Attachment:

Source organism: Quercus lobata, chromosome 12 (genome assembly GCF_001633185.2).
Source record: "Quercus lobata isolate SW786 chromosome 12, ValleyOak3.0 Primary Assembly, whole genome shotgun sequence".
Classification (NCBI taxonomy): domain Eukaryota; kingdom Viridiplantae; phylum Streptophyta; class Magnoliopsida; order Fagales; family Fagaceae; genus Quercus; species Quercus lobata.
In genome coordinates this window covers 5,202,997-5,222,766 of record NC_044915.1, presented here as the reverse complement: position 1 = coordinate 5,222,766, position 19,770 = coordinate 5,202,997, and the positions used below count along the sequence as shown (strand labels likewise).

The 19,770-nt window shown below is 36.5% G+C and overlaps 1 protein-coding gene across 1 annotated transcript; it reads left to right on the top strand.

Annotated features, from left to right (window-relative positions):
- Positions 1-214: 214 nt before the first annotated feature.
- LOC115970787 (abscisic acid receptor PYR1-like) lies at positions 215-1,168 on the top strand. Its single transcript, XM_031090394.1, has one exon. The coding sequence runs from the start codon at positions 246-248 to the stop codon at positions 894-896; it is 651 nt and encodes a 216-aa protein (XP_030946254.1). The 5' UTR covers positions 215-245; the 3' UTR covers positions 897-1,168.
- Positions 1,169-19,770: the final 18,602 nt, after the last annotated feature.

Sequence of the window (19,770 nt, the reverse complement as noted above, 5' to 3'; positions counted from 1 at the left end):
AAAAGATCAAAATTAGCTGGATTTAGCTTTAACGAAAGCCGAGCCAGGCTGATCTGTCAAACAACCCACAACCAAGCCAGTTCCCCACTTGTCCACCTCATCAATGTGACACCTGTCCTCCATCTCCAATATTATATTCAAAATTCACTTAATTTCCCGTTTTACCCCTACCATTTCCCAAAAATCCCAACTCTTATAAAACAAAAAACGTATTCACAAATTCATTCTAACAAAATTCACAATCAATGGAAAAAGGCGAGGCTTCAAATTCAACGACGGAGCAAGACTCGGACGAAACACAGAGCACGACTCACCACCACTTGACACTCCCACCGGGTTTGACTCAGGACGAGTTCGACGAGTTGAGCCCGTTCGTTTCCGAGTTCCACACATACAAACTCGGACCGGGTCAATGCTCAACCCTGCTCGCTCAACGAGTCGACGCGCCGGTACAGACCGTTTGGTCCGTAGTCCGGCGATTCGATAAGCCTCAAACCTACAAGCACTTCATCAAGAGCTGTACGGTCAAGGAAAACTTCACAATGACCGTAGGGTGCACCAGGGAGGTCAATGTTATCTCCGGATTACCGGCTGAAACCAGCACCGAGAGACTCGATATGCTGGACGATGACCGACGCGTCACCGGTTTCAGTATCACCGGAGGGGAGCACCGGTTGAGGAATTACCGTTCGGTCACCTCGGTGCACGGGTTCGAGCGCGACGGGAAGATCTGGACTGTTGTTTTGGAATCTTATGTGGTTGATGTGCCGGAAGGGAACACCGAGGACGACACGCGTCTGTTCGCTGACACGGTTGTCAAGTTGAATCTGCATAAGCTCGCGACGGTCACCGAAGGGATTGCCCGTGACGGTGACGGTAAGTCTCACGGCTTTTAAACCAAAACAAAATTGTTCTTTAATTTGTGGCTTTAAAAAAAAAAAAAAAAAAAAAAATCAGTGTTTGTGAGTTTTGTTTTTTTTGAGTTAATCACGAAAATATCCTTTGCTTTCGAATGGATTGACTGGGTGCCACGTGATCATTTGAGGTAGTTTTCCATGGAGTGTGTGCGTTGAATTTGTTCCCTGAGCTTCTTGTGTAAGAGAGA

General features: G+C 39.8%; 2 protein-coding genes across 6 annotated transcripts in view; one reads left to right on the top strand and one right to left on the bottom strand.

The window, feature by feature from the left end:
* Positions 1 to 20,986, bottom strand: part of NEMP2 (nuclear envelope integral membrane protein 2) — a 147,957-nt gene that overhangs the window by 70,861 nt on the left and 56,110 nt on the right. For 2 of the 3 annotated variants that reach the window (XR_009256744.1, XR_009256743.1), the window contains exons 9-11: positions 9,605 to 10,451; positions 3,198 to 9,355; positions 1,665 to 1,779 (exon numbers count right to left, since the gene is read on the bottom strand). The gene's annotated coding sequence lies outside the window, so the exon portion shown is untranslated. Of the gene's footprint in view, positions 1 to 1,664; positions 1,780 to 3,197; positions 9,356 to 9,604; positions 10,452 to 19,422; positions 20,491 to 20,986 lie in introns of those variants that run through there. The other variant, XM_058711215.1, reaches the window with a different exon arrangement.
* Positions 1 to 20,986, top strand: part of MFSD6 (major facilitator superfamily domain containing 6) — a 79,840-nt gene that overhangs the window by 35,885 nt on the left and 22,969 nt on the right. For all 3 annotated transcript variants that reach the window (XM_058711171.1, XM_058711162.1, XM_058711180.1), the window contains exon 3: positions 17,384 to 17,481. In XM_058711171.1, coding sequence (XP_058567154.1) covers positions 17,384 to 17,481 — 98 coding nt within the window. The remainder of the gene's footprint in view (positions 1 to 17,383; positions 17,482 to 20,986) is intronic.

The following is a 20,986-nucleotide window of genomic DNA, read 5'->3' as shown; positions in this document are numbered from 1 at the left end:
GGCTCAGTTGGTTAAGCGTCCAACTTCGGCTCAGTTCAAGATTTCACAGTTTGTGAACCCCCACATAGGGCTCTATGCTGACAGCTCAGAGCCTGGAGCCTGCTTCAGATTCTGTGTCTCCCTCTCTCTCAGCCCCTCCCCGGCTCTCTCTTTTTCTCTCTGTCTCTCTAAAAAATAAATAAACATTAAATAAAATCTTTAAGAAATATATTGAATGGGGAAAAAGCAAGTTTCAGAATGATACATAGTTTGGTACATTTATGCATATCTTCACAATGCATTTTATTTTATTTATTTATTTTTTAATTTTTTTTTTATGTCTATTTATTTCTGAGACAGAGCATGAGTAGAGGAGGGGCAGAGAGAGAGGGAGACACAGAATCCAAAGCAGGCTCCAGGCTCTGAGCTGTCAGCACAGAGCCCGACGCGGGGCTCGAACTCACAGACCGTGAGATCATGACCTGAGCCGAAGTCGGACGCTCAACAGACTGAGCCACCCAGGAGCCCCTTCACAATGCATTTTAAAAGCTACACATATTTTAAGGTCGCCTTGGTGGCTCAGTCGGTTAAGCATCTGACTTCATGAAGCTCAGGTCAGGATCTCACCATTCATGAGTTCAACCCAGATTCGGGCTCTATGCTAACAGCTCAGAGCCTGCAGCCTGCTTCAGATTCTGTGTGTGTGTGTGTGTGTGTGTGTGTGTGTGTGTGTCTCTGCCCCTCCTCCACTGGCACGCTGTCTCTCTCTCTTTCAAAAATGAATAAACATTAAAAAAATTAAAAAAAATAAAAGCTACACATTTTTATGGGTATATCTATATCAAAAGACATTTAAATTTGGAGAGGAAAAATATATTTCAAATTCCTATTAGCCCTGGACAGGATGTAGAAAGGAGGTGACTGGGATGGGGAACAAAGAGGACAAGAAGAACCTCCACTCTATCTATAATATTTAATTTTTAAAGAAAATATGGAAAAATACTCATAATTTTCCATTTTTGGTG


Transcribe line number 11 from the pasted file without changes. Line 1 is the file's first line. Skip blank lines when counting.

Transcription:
AAAAGATCAAAATTAGCTGGATTTAGCTTTAACGAAAGCCGAGCCAGGCTGATCTGTCAAACAACCCACAACCAAGCCAGTTCCCCACTTGTCCACCTCATCAATGTGACACCTGTCCTCCATCTCCAATATTATATTCAAAATTCACTTAATTTCCCGTTTTACCCCTACCATTTCCCAAAAATCCCAACTCTTATAAAACAAAAAACGTATTCACAAATTCATTCTAACAAAATTCACAATCAATGGAAAAAGGCGAGGCTTCAAATTCAACGACGGAGCAAGACTCGGACGAAACACAGAGCACGACTCACCACCACTTGACACTCCCACCGGGTTTGACTCAGGACGAGTTCGACGAGTTGAGCCCGTTCGTTTCCGAGTTCCACACATACAAACTCGGACCGGGTCAATGCTCAACCCTGCTCGCTCAACGAGTCGACGCGCCGGTACAGACCGTTTGGTCCGTAGTCCGGCGATTCGATAAGCCTCAAACCTACAAGCACTTCATCAAGAGCTGTACGGTCAAGGAAAACTTCACAATGACCGTAGGGTGCACCAGGGAGGTCAATGTTATCTCCGGATTACCGGCTGAAACCAGCACCGAGAGACTCGATATGCTGGACGATGACCGACGCGTCACCGGTTTCAGTATCACCGGAGGGGAGCACCGGTTGAGGAATTACCGTTCGGTCACCTCGGTGCACGGGTTCGAGCGCGACGGGAAGATCTGGACTGTTGTTTTGGAATCTTATGTGGTTGATGTGCCGGAAGGGAACACCGAGGACGACACGCGTCTGTTCGCTGACACGGTTGTCAAGTTGAATCTGCATAAGCTCGCGACGGTCACCGAAGGGATTGCCCGTGACGGTGACGGTAAGTCTCACGGCTTTTAAACCAAAACAAAATTGTTCTTTAATTTGTGGCTTTAAAAAAAAAAAAAAAAAAAAAAATCAGTGTTTGTGAGTTTTGTTTTTTTTGAGTTAATCACGAAAATATCCTTTGCTTTCGAATGGATTGACTGGGTGCCACGTGATCATTTGAGGTAGTTTTCCATGGAGTGTGTGCGTTGAATTTGTTCCCTGAGCTTCTTGTGTAAGAGAGA